Allegedly U.S. $299, allegedly end-of-year, allege, allege. Good news for those of us equipped with the quaint alternative to Palm Computing's organizers, even if less than impressed by most combination PDA / phone attempts -- InaneBoy writes: "Handspring's got a bunch of pictures and details of their new 'Visor Phone' Check it out! Super-keen!"
Of course, hemos is right -- there's a reason that most phones aren't as wide as your average PDA. This one looks like a reasonable -- if expensive -- way to combine the two items, especially if it will work with the combination mic / speaker earbud things. (But shouldn't the people making Springboard modules be a little busier with my GPS reciever?)
Plus, many colleges have declined to ban copying machines, tape recorders and ethernet. carlocius writes: "It appears that my college, Michigan State University, just handed Metallica and Dr. Dre another loss in their attempt to get Napster blocked on large Universities. MSU's administators stated that the Acceptable Use Policy of the university already covers copyright issues and there is no reason for Napster to be banned before a trial. GO STATE!!!"
Likewise, jellings writes: "The University of Pennsylvania joined the ranks of leading universities who are refusing to shut down access to the Napster on their campus, according to an article from the university press. U Pres. Judith Rodin said that "banning the Internet service would go against the University's educational mission by denying students freedom of inquiry and expression" and pointed to the Digital Millenium Act for further justification, saying that limiting access is not her responsibility ("Internet service providers cannot be held accountable for illegal activity on their networks if they are unaware of the activity"). Although the awareness of the activity of the issue may be questionable, it is certainly good to see a big U not yielding to the demands of Dr. Dre & Metallica ..."
The list of schools refusing to buckle under keeps growing; campus admins and sysadmins seem justifiably adamant about letting their policies be dictated by corporate vulture groups. Bandwidth reasons may be another story entirely, though.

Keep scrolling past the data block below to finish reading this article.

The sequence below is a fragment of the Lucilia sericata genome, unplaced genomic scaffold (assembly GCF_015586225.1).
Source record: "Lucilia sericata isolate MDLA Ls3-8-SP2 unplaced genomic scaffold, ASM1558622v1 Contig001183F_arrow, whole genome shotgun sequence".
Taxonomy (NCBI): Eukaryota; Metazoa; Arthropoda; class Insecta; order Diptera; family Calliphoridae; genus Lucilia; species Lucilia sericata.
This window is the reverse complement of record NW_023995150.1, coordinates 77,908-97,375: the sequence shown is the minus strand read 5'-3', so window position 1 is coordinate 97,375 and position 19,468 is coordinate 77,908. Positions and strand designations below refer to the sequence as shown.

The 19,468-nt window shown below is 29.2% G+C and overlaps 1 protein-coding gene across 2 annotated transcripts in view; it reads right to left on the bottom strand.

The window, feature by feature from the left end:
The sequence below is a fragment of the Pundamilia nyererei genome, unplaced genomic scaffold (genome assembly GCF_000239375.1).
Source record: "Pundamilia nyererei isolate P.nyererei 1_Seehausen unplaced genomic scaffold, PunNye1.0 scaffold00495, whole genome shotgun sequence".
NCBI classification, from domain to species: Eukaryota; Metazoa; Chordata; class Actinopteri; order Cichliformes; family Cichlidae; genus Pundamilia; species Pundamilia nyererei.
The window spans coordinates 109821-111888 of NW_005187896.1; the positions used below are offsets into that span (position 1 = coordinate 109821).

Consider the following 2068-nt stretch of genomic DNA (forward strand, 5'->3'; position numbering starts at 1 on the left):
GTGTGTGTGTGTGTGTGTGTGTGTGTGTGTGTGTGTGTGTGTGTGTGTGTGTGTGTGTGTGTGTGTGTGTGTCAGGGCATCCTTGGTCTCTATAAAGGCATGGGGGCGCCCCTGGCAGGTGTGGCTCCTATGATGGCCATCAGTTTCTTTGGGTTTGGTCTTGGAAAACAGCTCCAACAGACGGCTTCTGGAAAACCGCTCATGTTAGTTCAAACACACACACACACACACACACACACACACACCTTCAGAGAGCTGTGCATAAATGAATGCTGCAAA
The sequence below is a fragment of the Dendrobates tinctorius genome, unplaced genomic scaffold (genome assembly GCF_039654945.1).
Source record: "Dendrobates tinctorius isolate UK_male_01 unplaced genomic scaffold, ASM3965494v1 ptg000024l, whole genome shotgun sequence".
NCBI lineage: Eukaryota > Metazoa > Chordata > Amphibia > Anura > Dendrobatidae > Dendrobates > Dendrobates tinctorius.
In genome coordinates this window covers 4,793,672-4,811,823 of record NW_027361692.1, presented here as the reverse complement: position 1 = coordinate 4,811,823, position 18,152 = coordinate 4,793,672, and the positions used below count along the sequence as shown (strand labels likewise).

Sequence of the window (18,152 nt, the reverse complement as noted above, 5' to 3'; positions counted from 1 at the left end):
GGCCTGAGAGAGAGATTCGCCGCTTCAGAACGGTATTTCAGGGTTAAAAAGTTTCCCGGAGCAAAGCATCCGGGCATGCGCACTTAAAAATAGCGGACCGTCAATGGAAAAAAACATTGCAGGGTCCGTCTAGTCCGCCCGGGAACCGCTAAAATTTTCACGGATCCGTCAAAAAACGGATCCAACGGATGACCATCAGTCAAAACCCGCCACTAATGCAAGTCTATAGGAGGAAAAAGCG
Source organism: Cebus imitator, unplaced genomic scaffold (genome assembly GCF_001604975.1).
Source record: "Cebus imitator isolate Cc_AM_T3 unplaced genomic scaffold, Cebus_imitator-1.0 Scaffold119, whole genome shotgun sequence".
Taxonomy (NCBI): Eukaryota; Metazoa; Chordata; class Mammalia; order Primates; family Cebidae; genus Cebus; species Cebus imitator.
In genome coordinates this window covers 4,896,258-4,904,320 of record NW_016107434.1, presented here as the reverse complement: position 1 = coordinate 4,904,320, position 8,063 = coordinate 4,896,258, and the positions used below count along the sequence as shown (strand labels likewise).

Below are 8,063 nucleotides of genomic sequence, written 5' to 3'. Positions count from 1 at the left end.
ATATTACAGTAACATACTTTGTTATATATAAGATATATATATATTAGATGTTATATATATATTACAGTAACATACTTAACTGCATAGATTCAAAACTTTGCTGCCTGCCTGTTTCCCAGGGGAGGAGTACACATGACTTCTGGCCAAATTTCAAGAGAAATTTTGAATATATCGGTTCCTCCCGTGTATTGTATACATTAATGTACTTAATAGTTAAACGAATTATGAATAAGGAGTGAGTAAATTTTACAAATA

Of course, not everyone has the awesome power of ResNet behind them ... ca1v1n writes: "The awesome power of the record labels has come through again. The Offspring have cancelled their plans to distribute their next album for free, after legal action and the threat of a lawsuit from Sony music. Yahoo! news has the scoop. So much for protecting the artists' interests."
An enquiry into establishing a curve of electronic book sales ... Triumphant former astronomy student jamie points out this CNN story on the continuing book experiment by Stephen King, who is still selling his novel online. Here's a telling snippet:
jamie points out that 70 "but he's giving us part 3 anyway. The more telling figures: 172,004 people had paid for part one and 74,373 people had paid for part two."...since the first installment's release July 24, the percentage of readers paying for their downloads has dropped from 76 percent to less than 70 percent for the second installment. Part three goes up on Monday.
maomoondog pipes in: "Apparently, King's company is upset that too few of the downloads are being paid for. Stephen King comments on the progress here. Personally, I'm impressed that 70% of the downloads are being paid for. With as low a per-item cost as a text download is, the author should really clean up in this sort of arrangement."
If you're one of the 172,004, liked the story, but are not part of the 74,373, please consider joining the second group on jamie's behalf, because as he says: "It's actually not a bad story and I want to see how it ends :)"